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Second order differential equation

  1. Dec 1, 2015 #1
    i am given an equation which i have to solve in simulink. the equation is quite veered to me. some one help me in understanding what kind of equation it is so that i can solve it in matlab simulink.
    (2+x^2)theta'' + (2xx' +1)theta' + 9.8(xcostheta-sinthetha)-x''=T
     
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  3. Dec 1, 2015 #2

    SteamKing

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    I think this is your ODE:

    ##(2+x^2) ⋅ θ'' +(2x⋅x'+1) ⋅ θ' + 9.8 ⋅ (x\, cos(θ)-sin(θ)) - x''= T##

    Is T a constant?
    Are you given any initial conditions for x, x', θ, or θ' ?
     
  4. Dec 2, 2015 #3
    T=10 and initial condition are zero
     
  5. Dec 2, 2015 #4

    SteamKing

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    I take it the latter means that x = x' = θ = θ' = 0.
     
  6. Dec 2, 2015 #5
    yes it is written in question that initial condition is zero
     
  7. Dec 2, 2015 #6
    (2+x2)⋅θ′′+(2x⋅x′+1)⋅θ′+9.8⋅(xcos(θ)−sin(θ))−x′′=T this equation is look like to be some kind of pendulum. if we use Laplace transformation what would happen to x'' and x'.as they must be represent some angular velocity component.
     
  8. Dec 2, 2015 #7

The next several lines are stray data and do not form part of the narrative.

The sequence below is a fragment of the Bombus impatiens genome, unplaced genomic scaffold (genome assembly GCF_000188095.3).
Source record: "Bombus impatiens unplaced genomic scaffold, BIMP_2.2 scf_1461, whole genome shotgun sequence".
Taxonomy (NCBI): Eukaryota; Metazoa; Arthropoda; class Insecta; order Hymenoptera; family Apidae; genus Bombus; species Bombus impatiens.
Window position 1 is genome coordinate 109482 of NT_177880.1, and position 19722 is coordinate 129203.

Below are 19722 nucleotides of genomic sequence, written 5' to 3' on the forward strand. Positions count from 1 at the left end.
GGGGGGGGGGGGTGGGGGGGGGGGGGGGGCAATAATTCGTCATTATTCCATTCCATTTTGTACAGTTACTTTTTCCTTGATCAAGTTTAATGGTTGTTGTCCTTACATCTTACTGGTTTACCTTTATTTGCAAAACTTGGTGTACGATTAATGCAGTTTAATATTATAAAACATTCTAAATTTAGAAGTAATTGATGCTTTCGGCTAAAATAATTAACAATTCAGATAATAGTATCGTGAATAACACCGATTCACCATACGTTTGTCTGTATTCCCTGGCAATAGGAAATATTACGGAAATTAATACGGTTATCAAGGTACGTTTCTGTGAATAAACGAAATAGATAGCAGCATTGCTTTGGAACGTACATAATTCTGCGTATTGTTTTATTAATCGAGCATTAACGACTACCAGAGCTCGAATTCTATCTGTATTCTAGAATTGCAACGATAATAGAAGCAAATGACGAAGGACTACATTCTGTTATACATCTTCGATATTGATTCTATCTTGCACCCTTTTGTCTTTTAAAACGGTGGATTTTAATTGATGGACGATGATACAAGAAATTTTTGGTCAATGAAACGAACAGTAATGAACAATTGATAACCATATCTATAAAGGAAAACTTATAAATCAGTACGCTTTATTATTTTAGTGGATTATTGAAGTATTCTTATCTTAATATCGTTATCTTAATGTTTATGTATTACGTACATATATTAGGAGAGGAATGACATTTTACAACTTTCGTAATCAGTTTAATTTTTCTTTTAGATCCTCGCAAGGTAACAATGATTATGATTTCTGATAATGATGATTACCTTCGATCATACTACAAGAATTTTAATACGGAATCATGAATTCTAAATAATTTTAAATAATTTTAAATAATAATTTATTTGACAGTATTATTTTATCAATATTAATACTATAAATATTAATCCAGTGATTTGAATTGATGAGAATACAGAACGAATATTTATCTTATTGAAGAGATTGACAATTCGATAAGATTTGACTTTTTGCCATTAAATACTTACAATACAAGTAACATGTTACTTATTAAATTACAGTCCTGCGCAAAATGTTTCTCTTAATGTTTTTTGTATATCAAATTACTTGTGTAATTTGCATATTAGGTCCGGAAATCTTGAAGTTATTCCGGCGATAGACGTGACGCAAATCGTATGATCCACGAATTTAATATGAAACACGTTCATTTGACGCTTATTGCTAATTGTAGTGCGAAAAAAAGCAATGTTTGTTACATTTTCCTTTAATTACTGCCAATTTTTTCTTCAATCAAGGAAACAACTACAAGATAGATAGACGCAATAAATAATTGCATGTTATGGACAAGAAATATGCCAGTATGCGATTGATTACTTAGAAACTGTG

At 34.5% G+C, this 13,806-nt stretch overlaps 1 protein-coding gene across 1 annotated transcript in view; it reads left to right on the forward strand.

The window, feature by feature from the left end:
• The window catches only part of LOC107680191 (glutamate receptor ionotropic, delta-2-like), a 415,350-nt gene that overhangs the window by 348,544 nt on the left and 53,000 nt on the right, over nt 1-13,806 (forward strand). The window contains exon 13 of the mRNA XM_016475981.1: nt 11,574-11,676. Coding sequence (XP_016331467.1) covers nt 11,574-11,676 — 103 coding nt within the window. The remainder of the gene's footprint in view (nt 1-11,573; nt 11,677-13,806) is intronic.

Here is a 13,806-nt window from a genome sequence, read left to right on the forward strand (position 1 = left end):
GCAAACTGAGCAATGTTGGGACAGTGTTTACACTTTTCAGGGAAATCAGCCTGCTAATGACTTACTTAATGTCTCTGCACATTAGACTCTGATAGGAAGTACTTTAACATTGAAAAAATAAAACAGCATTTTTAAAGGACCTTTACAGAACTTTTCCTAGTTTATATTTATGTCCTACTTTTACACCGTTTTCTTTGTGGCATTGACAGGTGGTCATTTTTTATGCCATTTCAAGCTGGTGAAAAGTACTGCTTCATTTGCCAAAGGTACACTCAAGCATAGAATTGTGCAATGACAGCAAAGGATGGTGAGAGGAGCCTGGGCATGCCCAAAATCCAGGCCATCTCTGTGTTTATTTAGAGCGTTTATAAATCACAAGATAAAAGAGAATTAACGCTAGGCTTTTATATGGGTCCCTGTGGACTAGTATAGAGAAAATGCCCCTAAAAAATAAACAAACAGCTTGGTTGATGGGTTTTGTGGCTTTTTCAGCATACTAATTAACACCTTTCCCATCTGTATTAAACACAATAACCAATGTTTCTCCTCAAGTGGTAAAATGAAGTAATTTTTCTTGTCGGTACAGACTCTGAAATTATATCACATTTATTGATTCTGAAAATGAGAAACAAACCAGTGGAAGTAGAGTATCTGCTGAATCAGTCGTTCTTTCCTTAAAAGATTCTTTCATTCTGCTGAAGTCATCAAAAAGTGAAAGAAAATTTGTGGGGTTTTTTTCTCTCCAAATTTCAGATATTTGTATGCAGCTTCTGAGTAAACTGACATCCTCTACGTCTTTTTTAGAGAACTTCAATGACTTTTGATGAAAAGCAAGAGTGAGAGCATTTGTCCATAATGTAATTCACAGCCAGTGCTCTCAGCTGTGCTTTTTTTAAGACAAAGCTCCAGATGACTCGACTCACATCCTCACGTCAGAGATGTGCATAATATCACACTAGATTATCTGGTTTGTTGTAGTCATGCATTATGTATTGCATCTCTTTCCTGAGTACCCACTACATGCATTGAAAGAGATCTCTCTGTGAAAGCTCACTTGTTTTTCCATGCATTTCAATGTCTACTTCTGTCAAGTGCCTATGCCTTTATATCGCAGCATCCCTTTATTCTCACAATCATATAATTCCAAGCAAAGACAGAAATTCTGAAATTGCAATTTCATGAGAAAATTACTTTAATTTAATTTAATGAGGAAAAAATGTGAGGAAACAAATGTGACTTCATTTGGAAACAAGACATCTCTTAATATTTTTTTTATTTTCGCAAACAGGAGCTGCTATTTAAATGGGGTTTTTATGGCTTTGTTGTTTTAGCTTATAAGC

SteamKing

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    Since this ODE has mixed terms which are being differentiated and multiplied together, I'm not sure if you could use a LT that you would be able to obtain a closed-form solution.

    Right now, the only solution I see is expressing this ODE as a system of first order ODEs and then using a Runge-Kutta numerical technique.

    By the way, do x and θ depend on a third parameter, like time?
     
  9. Dec 2, 2015 #8
     

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  10. Dec 2, 2015 #9
    here is the snapshot of original problem i have to plot it on simulink. i am confused what to do with x and x' . integrator block of simulink use Runge-Kutta numerical technique.
     
  11. Dec 2, 2015 #10

    SteamKing

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    It's not clear why you are confused.

    x and x' have initial conditions just like θ and θ'. You use these initial conditions as a starting point for solving numerically the system of first-order ODEs you obtain after making appropriate substitutions for x" and θ".
     
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